Macron Warns Lebanon Risks ‘Civil War’ if Not Helped

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French President Emmanuel Macron speaks to the media during a press conference with German Chancellor Angela Merkel at the Fort de Bregancon, southern France, Thursday, Aug. 20, 2020. The leaders of Germany and France are meeting Thursday at a Mediterranean retreat for talks on how to resuscitate Europe's economy without causing a new virus crisis, and on a growing number of global hot spots. (Christophe Simon/Pool Photo via AP)

French President Emmanuel Macron on Friday warned that Lebanon risks a return to civil war if it is left alone to deal with the crisis that followed the deadly Beirut port explosion this month.

Macron was speaking as he prepared to head to Lebanon on Monday in a new bid to press its leaders to undertake radical reform in the wake of the explosion this month that left 181 dead.

“If we let Lebanon go in the region and if we somehow leave it in the hands of the depravity of regional powers, it will be civil war” as well as “the defeat of what is the very identity of Lebanon,” he said.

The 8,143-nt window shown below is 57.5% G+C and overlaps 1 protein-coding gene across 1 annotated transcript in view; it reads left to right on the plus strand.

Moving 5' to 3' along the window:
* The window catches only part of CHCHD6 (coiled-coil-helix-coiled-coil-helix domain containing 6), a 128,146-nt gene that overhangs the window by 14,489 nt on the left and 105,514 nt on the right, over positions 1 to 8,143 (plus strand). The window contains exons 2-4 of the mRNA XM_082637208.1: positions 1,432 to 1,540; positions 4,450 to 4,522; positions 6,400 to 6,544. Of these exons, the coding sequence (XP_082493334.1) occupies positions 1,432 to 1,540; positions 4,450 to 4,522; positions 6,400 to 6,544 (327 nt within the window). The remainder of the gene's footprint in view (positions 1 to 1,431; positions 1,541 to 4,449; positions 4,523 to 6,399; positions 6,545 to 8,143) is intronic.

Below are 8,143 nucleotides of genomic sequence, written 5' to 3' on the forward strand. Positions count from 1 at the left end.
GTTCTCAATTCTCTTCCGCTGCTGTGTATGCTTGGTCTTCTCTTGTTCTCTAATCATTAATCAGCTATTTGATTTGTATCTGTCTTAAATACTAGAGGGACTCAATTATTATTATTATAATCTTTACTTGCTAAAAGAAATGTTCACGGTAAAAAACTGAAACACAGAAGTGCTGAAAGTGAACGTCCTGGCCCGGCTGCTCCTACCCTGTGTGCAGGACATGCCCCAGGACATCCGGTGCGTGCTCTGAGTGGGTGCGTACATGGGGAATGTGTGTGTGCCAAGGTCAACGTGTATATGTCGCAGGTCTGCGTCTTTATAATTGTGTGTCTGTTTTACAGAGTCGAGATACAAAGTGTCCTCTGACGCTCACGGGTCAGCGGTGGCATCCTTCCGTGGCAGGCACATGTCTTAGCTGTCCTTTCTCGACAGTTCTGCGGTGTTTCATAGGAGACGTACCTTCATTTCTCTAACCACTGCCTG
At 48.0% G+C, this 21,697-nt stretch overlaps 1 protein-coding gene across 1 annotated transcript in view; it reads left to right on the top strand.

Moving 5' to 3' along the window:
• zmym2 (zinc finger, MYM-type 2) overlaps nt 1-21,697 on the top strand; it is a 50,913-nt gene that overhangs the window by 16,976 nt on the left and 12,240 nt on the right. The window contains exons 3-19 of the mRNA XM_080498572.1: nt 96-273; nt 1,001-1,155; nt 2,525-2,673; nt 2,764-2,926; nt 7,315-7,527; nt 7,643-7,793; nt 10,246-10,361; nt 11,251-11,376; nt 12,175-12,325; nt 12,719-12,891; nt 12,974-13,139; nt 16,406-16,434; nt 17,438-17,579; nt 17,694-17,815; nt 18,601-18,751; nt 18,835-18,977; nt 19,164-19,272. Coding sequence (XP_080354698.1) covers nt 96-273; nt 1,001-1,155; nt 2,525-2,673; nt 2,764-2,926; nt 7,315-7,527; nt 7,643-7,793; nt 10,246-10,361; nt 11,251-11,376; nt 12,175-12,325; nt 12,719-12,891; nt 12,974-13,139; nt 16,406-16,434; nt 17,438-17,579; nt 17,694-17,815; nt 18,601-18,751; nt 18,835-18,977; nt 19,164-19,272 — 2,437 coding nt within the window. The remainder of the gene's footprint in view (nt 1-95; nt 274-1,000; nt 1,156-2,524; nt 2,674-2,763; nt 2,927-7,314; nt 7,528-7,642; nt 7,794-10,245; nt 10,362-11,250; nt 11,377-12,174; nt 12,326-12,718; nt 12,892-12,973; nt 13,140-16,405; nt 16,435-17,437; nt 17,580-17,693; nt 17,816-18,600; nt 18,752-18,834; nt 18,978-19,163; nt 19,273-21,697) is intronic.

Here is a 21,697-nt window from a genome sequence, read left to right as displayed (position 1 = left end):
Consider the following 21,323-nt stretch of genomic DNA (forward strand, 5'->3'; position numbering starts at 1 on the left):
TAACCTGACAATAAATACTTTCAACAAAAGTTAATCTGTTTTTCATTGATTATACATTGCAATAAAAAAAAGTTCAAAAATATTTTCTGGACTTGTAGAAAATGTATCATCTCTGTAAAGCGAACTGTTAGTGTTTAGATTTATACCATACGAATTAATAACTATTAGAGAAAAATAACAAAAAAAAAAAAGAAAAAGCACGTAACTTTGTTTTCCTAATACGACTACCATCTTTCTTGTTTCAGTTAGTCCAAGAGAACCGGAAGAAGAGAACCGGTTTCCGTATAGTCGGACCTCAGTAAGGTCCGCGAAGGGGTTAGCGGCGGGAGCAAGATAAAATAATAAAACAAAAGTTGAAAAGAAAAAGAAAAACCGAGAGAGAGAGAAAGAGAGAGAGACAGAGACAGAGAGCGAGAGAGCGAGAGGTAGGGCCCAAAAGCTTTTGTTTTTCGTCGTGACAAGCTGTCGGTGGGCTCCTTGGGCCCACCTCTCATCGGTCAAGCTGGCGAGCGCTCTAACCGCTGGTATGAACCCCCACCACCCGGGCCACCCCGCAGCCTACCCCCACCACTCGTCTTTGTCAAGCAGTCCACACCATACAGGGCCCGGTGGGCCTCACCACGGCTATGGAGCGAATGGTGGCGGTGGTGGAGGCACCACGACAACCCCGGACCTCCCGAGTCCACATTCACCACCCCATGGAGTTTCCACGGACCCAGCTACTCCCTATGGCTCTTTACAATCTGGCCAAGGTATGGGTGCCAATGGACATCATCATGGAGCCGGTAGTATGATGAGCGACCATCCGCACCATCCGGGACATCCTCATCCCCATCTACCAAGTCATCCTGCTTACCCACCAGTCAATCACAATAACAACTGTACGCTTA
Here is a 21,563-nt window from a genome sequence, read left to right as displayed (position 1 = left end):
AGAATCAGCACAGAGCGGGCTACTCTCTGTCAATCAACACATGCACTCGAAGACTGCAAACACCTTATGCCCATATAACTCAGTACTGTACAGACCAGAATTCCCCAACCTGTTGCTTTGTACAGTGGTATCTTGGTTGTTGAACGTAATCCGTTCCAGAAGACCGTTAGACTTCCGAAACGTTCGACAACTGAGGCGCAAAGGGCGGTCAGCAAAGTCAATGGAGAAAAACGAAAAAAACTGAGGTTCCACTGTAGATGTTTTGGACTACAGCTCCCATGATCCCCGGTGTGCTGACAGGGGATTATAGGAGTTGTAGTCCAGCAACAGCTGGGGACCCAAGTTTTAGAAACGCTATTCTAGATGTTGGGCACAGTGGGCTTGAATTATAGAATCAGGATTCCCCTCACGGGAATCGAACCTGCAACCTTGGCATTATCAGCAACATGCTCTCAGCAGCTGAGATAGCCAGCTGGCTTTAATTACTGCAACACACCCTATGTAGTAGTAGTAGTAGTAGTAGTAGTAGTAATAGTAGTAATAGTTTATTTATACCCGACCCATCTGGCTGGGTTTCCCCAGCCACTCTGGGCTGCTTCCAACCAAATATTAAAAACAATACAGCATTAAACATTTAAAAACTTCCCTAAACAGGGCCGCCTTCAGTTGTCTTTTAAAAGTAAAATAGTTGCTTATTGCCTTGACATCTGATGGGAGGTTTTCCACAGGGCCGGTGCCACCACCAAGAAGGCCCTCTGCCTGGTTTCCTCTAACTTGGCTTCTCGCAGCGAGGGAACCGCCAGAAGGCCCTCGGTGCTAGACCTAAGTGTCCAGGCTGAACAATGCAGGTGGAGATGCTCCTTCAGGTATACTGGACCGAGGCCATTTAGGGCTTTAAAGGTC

Paris is impatient over the lack of progress in forming a new government to undertake reform in the aftermath of the blast, which was blamed on a store of ammonium nitrate left for years in a warehouse.

Many Lebanese have blamed the disaster on a ruling class they charge as being mired in nepotism, corruption and neglect since the 1975-1990 civil war.

Macron spoke of the “constraints of a confessional system” in a country populated by 18 Christian and Muslim sects.

This had led to “a situation where there is hardly any (political) renewal and where there is almost an impossibility of carrying out reforms,” he added.

Macron insisted that France would follow a policy of being “demanding without interfering” and awaited reforms like passing an anti-corruption law and reforming public contracts, the energy sector and the banking system.

“If we do not do this, the Lebanese economy will collapse” and “the only victim will be the Lebanese people (…) who cannot go into exile,” he warned.

He extolled Lebanon’s multi-confessional make-up saying it “is perhaps one of the last existing forms” in the Middle East of the “peaceful possible coexistence of religions” and a pluralist system based on “education and culture.”

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